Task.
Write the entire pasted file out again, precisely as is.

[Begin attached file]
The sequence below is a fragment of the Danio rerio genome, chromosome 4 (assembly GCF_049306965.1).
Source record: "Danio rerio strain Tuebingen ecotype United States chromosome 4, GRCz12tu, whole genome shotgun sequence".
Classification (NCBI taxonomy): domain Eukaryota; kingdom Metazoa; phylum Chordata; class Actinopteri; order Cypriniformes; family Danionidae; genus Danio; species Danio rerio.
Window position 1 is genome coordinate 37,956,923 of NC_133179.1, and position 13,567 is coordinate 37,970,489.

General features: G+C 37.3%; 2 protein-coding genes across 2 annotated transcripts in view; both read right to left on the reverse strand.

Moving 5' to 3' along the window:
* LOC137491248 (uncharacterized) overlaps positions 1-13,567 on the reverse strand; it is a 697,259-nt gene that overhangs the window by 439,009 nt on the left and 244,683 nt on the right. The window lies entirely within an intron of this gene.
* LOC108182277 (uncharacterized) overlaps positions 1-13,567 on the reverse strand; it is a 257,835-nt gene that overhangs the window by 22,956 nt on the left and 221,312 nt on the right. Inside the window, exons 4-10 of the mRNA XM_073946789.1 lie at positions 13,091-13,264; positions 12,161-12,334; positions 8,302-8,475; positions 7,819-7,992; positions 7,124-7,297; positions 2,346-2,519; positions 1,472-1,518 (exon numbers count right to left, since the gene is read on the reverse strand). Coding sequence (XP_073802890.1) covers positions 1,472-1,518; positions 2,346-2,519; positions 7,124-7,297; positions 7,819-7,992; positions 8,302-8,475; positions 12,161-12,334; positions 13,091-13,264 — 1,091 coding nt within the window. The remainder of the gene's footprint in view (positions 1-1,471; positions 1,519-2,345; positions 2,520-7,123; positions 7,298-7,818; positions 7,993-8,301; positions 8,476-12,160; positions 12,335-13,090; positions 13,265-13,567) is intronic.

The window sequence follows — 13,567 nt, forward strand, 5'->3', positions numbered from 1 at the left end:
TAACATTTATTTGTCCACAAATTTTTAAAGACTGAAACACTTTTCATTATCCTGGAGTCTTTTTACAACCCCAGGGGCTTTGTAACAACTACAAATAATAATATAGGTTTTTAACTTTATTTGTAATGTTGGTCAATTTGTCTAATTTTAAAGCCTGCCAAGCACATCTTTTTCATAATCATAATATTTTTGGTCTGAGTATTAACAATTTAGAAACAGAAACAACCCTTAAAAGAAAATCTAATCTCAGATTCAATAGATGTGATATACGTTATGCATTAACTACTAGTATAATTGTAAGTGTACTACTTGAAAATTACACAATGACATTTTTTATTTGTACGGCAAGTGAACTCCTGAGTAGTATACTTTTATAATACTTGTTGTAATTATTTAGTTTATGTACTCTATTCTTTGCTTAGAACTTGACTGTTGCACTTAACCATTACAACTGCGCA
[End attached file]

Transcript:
The sequence below is a fragment of the Danio rerio genome, chromosome 4 (assembly GCF_049306965.1).
Source record: "Danio rerio strain Tuebingen ecotype United States chromosome 4, GRCz12tu, whole genome shotgun sequence".
Classification (NCBI taxonomy): domain Eukaryota; kingdom Metazoa; phylum Chordata; class Actinopteri; order Cypriniformes; family Danionidae; genus Danio; species Danio rerio.
Window position 1 is genome coordinate 37,956,923 of NC_133179.1, and position 13,567 is coordinate 37,970,489.

General features: G+C 37.3%; 2 protein-coding genes across 2 annotated transcripts in view; both read right to left on the reverse strand.

Moving 5' to 3' along the window:
* LOC137491248 (uncharacterized) overlaps positions 1-13,567 on the reverse strand; it is a 697,259-nt gene that overhangs the window by 439,009 nt on the left and 244,683 nt on the right. The window lies entirely within an intron of this gene.
* LOC108182277 (uncharacterized) overlaps positions 1-13,567 on the reverse strand; it is a 257,835-nt gene that overhangs the window by 22,956 nt on the left and 221,312 nt on the right. Inside the window, exons 4-10 of the mRNA XM_073946789.1 lie at positions 13,091-13,264; positions 12,161-12,334; positions 8,302-8,475; positions 7,819-7,992; positions 7,124-7,297; positions 2,346-2,519; positions 1,472-1,518 (exon numbers count right to left, since the gene is read on the reverse strand). Coding sequence (XP_073802890.1) covers positions 1,472-1,518; positions 2,346-2,519; positions 7,124-7,297; positions 7,819-7,992; positions 8,302-8,475; positions 12,161-12,334; positions 13,091-13,264 — 1,091 coding nt within the window. The remainder of the gene's footprint in view (positions 1-1,471; positions 1,519-2,345; positions 2,520-7,123; positions 7,298-7,818; positions 7,993-8,301; positions 8,476-12,160; positions 12,335-13,090; positions 13,265-13,567) is intronic.

The window sequence follows — 13,567 nt, forward strand, 5'->3', positions numbered from 1 at the left end:
TAACATTTATTTGTCCACAAATTTTTAAAGACTGAAACACTTTTCATTATCCTGGAGTCTTTTTACAACCCCAGGGGCTTTGTAACAACTACAAATAATAATATAGGTTTTTAACTTTATTTGTAATGTTGGTCAATTTGTCTAATTTTAAAGCCTGCCAAGCACATCTTTTTCATAATCATAATATTTTTGGTCTGAGTATTAACAATTTAGAAACAGAAACAACCCTTAAAAGAAAATCTAATCTCAGATTCAATAGATGTGATATACGTTATGCATTAACTACTAGTATAATTGTAAGTGTACTACTTGAAAATTACACAATGACATTTTTTATTTGTACGGCAAGTGAACTCCTGAGTAGTATACTTTTATAATACTTGTTGTAATTATTTAGTTTATGTACTCTATTCTTTGCTTAGAACTTGACTGTTGCACTTAACCATTACAACTGCGCA